Body Positive Journey: How a Bad Break-up Improved my Body Image

2011: The year I legit lost my mind.

After the longest, most intense romantic connection I ever had shattered, I felt my sense of worth swept away along with its debris.

Among our social circle, we had been the “It” couple. No one could trump our cuteness, our mutual adoration. We were together for years. We never fought.

Photograph by the amazing Kacy Crider. Used with permission.
Photograph by Kacy Crider at Used with permission.

That is, we both feared losing each other so much, we glossed over major issues. For example, we never discussed my eating disorder and poor body image at length. Rather, sensing tension, I wouldn’t let these problems come up to breathe or touch the light, where they might disturb my blissful union. Instead, I smothered them. We were childishly, magnificently in love.

When I graduated collegegrad on ground, I directed my characteristic drive to “adult”-ing my life. To me, that meant working out problems in my personal growth and my relationships. I tried to rip open the lines of communication, to foster maturity in our romance.

I tried to make hard topics unintimidating, even fun. But, because we were both so adept at avoidance and prone to defensiveness, every time such an issue got unearthed for discussion, someone would quickly pack it down into the Earth.

We “separated.” I thought of this period as “the space/pressure he needs to get motivated to overcome his fear of commitment.” On the other hand, he thought of this period as, “Get lost, Amanda. It’s been less than two weeks, and I have a new girlfriend that I met on Facebook. Oh, and she fancies herself a model, and will be posting a lot of bikini photos indefinitely.”

Swaddling myself in guilt, I plunged myself headlong into grief. I had no reason to veil my neuroses anymore. Every issue I had bubbled towards the surface with a vengeance, emboldened by my weakness. Instead of fighting them off as they nipped at my fingers, I drew them in close to my chest. I let them burrow, form new channels. I languished. I didn’t know what I was living for.

When we’re teetering over the abyss, we’re in the best place to change.

I had failed to entice my ex-boyfriend to change. I had managed instead to put myself in the position where I MUST change, or destroy myself.

I waded in misery for a long time before this happened. I got stuck there.

Lonely, I perused my bookshelves one day and found a book a dear friend from college had given to me called, “Cultivating the Mind of Love.” When she gave it to me I was still with my ex, naively thinking I had all the love in the world, and hadn’t bothered to crack it open. Now, allowing myself to linger with nostalgia, I picked up the book and opened it for the first time.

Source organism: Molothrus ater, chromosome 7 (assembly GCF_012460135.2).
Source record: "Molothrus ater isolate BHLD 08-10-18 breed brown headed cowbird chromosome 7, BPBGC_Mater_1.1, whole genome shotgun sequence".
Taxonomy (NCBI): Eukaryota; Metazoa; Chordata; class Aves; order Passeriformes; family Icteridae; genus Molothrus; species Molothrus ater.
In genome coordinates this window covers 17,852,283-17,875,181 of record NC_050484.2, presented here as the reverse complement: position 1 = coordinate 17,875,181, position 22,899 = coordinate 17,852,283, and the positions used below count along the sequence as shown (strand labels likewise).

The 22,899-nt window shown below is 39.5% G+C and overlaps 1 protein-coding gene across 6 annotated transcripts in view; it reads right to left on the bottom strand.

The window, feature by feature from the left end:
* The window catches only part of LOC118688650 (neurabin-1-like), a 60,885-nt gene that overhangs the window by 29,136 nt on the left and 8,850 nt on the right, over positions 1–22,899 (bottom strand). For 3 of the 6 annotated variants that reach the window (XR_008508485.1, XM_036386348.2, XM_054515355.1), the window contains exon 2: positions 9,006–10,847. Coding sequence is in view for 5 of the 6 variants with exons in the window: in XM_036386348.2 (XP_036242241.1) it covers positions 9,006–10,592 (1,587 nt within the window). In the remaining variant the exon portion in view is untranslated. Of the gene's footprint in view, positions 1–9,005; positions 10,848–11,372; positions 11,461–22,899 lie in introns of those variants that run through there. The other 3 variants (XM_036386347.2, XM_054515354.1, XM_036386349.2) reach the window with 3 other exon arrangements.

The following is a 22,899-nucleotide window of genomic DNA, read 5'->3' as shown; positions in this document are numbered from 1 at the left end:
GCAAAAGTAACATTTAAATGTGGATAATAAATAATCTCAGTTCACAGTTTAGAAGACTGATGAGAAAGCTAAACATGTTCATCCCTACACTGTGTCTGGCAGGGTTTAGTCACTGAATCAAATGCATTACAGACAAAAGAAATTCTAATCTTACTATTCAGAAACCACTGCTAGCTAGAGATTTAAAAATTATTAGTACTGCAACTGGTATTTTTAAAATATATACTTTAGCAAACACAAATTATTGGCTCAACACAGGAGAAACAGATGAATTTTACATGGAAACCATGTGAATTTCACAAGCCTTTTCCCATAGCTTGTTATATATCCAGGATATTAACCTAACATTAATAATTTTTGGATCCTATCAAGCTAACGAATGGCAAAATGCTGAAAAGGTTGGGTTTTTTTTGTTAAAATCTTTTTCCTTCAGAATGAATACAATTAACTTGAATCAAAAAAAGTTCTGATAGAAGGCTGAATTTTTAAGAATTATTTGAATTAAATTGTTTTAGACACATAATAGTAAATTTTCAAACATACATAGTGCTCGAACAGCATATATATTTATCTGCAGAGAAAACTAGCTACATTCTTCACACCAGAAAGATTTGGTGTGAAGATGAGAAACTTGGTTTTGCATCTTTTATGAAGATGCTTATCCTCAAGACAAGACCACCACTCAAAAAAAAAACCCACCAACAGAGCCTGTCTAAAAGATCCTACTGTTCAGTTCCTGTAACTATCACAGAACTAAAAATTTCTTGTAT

I had intended to cut myself with recollections of him, to drown my sorrow in sorrow. Instead, as I read that book, Thich Nhat cultivating the mind of loveHanh grasped a thread in my heart, and he pulled it. I fell open, more peaceful and clear-headed than I had been in months. It renewed my motivation to navigate my life.

Ever since that time, I have continued to return to Buddhist wisdom for replenishment. Buddhism didn’t just get me through a rough break-up, it has helped with the biggest issue of all issues I have; my body image. It has also helped improve my coping mechanisms and my overall mental health.

The first step for healing, for me, was being driven into a corner where I HAD to admit that, “Hey, I’m not in the best shape mentally. I have a lot of room for improvement and growth.” Before, I had felt powerlessness in the face of these issues – and I did not know where to start the transformation process. The only method I had developed to minimize my body issues was, “Don’t dwell on it.”

There’s an anxiety underneath the facade of peace. Silencing yourself and denying your body image struggle inhibits happiness rather than maintaining it. More important, I have ascertained that the proper approach to a problem doesn’t demand a trade off between peace and problem-solving. There are constructive methods of working through problems with yourself and others that don’t create more strain than they smooth away.

I’m excited to share some of the Buddhist ideas that have helped reshape my thinking about my body and life in general. I am eager to share these tools with you – and I promise they will deliver results if you practice them. Oh, and you don’t have to declare yourself a Buddhist to do that, either.

Look for my next post on Equanimity coming up in the next few weeks!

Have you ever experienced a personal revelation after a bad break-up? How did you grow? Share your thoughts!


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